2

As others pointed out zippos might leak fuel, make a good choice and use a reliable one. I would prefer zippos over disposable things simply because it is greener, not producing garbage, and also it is cooler. But a few important thing: you should have alternatives, even which don't depend on fuel: flint should be ok with iron. Remember, the fuel might ...


2

Apart from getting a few good logs going before bed, I have used a bit of a cheat when taking the scouts camping. I cover the embers (a good bed) with foil. If in abundance you could try using green leaves to act as a reflector though I never tried this. Like @whatsisname said earlier tv cheat having the fire with flame in the morning. I've only ever had ...


2

Something we always did as scouts was to put cut up potatoes, vegetables, and sausage into a tin foil bowl and stick it in the fire. I always remember them cooking very well and they were also very hearty. Also, very little setup/cleanup; which I am always for! Breakfast can also be done in a foil bowl, just put scrambled eggs, sausage, green onions, ...


2

Once I did bread buns stuffed with sweet cottage cheese, some cream and raisins, wrapped up in tin foil and placed in the embers for some 10 minutes. Similar: cut out the middle of an apple, fill it with diced nuts, raisins, sugar, cinnamon. Other one: dice any juicy vegetable (courgette, eggplant, onions, mushrooms, tomatoes, paprikas), apply some ...


1

Flint is a particular form of Chert which is found primarily in sedimentary type rocks. Flint itself is primarily found in chalk and limestone, although other Cherts have the same sparking properties. In some places there is plenty of flint in the soil and it can be easily found. Your next best bet is to look in/next to river beds/lakes, where it is often ...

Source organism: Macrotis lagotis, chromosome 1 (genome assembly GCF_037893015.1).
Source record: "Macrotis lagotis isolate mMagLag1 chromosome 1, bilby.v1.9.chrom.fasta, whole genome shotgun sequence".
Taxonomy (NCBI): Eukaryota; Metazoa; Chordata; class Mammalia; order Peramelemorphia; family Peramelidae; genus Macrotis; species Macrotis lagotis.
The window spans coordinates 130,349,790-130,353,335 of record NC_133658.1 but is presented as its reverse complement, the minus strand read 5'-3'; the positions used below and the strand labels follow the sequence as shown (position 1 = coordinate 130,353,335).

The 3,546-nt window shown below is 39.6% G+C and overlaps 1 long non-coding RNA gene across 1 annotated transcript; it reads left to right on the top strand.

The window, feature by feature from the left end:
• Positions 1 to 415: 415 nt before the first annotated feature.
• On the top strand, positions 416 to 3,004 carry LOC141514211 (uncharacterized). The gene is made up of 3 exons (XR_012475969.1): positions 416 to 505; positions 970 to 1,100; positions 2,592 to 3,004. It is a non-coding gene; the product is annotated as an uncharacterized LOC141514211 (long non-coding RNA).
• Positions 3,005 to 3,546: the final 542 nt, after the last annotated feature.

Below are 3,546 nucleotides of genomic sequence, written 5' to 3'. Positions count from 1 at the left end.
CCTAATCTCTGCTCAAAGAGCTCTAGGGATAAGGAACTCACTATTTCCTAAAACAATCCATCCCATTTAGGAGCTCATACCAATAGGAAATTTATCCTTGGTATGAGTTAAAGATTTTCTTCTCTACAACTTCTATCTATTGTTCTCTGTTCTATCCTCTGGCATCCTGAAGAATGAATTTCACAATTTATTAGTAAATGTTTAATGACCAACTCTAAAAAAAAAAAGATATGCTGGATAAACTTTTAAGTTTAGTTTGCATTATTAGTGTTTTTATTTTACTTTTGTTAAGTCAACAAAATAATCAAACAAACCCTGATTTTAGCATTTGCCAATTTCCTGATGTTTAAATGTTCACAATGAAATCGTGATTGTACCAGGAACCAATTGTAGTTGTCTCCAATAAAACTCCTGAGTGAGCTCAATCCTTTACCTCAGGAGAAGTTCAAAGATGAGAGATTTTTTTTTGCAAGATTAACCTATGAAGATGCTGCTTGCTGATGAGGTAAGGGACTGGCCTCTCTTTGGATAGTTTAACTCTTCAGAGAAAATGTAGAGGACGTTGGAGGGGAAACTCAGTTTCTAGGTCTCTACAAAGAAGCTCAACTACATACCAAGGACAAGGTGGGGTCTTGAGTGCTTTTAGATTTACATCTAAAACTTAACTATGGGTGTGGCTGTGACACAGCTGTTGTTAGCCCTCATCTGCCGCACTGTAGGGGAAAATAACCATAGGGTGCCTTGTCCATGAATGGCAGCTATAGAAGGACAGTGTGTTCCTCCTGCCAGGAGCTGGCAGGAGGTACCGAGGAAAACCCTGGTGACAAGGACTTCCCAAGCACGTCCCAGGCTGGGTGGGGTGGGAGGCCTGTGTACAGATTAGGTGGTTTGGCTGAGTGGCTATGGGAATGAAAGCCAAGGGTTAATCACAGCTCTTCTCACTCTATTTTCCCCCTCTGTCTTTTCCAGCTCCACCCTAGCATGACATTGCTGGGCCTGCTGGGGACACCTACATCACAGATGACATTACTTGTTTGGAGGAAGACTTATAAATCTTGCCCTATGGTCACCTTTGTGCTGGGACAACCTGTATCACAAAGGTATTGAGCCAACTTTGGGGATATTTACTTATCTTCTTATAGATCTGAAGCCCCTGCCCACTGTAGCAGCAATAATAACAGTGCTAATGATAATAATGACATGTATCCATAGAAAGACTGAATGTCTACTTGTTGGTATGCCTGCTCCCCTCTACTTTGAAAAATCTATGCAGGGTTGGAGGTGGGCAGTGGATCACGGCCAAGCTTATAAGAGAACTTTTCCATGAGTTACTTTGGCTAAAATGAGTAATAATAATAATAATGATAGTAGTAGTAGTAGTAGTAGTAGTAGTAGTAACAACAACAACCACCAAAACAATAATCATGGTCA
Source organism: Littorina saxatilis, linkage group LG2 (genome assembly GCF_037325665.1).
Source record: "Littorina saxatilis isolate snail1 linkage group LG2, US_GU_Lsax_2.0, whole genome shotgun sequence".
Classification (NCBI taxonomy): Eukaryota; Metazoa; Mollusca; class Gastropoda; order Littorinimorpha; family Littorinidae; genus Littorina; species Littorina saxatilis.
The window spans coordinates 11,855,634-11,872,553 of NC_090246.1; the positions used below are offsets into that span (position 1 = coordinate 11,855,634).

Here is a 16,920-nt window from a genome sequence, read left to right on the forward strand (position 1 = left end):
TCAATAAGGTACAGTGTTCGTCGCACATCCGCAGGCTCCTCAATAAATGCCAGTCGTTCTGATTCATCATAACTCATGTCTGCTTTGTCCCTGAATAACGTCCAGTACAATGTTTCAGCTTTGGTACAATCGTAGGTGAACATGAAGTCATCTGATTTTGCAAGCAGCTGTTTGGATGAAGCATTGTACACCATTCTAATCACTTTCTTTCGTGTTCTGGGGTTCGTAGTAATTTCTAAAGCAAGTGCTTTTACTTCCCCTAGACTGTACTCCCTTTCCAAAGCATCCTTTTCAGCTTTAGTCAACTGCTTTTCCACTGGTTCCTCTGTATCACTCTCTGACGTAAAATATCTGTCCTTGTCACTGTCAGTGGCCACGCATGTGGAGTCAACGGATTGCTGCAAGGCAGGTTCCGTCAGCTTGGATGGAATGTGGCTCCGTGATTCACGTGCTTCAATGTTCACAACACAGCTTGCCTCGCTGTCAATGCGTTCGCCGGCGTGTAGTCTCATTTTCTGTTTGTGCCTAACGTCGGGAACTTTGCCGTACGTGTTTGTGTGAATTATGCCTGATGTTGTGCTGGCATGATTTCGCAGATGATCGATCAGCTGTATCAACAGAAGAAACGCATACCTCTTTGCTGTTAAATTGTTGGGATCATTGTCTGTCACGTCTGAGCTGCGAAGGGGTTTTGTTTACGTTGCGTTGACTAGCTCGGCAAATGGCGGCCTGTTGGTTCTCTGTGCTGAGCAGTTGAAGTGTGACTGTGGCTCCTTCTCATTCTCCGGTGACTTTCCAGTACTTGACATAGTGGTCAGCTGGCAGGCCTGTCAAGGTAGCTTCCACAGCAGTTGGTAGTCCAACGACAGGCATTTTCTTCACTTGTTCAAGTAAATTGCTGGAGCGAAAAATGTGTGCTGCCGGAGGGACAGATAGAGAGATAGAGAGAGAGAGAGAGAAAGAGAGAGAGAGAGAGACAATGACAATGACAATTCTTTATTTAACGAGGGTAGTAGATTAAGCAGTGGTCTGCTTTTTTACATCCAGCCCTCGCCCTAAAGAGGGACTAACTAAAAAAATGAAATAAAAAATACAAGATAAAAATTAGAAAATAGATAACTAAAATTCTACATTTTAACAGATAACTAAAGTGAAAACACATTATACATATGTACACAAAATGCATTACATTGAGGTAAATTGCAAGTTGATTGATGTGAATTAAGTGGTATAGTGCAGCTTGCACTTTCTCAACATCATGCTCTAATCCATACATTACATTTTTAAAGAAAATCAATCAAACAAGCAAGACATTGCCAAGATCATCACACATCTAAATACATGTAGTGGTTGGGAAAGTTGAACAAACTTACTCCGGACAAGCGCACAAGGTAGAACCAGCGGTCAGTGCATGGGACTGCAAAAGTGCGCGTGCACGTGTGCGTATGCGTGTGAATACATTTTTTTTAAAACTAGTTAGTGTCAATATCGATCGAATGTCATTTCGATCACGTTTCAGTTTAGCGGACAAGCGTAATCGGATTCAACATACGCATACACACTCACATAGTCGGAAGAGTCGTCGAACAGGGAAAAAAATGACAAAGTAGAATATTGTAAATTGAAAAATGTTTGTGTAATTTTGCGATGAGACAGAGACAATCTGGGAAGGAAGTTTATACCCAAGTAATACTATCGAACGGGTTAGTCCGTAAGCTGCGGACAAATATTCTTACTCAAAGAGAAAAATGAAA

1

Tinned beans, or any tinned food that is sealed. Nothing to do with food poisoning, it's because the tins can explode as the pressure builds up.


1

One of my favourites is breadfruit, which I acquired a taste for while living in Jamaica. They apparently grow all over Southeast Asia and the Pacific too. In Jamaica they grow wild practically everywhere (there is a peak season when they end up littering the ground in places), making them a staple bush food. I've seen them occasionally in the supermarket ...


1

One expensive component is the cooking pot; depending on if you already have one, you might want to find a stove that is compatible with your existing pot. Trail Designs have several models that can burn both alcohol and wood. You can order their stoves for specific pot sizes. I have experience with their Sidewinder Ti-Tri which can also burn esbit. I would ...